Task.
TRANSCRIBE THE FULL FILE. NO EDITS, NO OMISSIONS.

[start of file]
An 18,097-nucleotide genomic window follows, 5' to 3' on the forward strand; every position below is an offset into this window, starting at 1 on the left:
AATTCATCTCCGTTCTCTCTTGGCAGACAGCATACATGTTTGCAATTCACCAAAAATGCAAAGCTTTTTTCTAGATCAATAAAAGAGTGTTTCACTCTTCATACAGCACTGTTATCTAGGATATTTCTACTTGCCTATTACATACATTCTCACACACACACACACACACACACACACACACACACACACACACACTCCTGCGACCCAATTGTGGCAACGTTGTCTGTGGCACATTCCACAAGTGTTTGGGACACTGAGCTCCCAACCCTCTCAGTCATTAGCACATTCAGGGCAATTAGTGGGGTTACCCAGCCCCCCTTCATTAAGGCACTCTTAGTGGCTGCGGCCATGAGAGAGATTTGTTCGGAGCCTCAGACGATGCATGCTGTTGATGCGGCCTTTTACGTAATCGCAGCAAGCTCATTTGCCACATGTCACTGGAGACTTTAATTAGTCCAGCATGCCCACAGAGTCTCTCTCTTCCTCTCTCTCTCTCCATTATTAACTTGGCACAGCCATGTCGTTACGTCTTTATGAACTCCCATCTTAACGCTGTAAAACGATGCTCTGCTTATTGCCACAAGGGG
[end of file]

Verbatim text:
An 18,097-nucleotide genomic window follows, 5' to 3' on the forward strand; every position below is an offset into this window, starting at 1 on the left:
AATTCATCTCCGTTCTCTCTTGGCAGACAGCATACATGTTTGCAATTCACCAAAAATGCAAAGCTTTTTTCTAGATCAATAAAAGAGTGTTTCACTCTTCATACAGCACTGTTATCTAGGATATTTCTACTTGCCTATTACATACATTCTCACACACACACACACACACACACACACACACACACACACACACACTCCTGCGACCCAATTGTGGCAACGTTGTCTGTGGCACATTCCACAAGTGTTTGGGACACTGAGCTCCCAACCCTCTCAGTCATTAGCACATTCAGGGCAATTAGTGGGGTTACCCAGCCCCCCTTCATTAAGGCACTCTTAGTGGCTGCGGCCATGAGAGAGATTTGTTCGGAGCCTCAGACGATGCATGCTGTTGATGCGGCCTTTTACGTAATCGCAGCAAGCTCATTTGCCACATGTCACTGGAGACTTTAATTAGTCCAGCATGCCCACAGAGTCTCTCTCTTCCTCTCTCTCTCTCCATTATTAACTTGGCACAGCCATGTCGTTACGTCTTTATGAACTCCCATCTTAACGCTGTAAAACGATGCTCTGCTTATTGCCACAAGGGG